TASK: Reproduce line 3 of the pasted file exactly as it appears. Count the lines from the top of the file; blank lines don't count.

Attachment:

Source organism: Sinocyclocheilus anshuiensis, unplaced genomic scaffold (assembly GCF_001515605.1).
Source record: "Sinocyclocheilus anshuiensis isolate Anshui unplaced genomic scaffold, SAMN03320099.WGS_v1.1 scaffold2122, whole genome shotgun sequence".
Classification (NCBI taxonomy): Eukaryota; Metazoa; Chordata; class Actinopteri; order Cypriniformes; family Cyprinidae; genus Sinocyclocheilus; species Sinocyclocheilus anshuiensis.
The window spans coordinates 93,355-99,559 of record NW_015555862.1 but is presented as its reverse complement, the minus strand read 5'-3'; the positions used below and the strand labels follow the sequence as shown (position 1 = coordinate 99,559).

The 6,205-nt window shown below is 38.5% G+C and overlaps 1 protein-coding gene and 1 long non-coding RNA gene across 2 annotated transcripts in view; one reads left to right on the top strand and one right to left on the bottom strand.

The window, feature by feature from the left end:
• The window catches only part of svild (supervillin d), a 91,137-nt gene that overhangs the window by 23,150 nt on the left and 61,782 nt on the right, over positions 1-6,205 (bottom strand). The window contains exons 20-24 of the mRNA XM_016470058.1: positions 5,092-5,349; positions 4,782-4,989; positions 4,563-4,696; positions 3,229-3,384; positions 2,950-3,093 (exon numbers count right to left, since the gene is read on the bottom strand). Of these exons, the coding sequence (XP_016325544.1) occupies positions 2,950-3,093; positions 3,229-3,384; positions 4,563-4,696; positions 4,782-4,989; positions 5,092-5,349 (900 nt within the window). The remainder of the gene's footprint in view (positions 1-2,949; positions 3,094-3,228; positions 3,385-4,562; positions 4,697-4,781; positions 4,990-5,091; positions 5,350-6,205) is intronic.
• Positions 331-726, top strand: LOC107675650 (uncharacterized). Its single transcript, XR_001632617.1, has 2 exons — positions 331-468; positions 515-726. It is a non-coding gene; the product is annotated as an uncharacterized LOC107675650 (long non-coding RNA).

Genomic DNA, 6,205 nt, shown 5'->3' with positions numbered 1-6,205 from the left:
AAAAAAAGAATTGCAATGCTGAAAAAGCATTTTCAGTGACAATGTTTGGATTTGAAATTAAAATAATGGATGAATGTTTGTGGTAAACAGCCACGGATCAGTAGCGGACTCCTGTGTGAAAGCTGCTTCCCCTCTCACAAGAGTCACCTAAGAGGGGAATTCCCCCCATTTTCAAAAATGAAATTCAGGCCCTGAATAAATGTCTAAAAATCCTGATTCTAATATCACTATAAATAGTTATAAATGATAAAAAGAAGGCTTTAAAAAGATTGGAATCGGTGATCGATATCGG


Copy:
Classification (NCBI taxonomy): Eukaryota; Metazoa; Chordata; class Actinopteri; order Cypriniformes; family Cyprinidae; genus Sinocyclocheilus; species Sinocyclocheilus anshuiensis.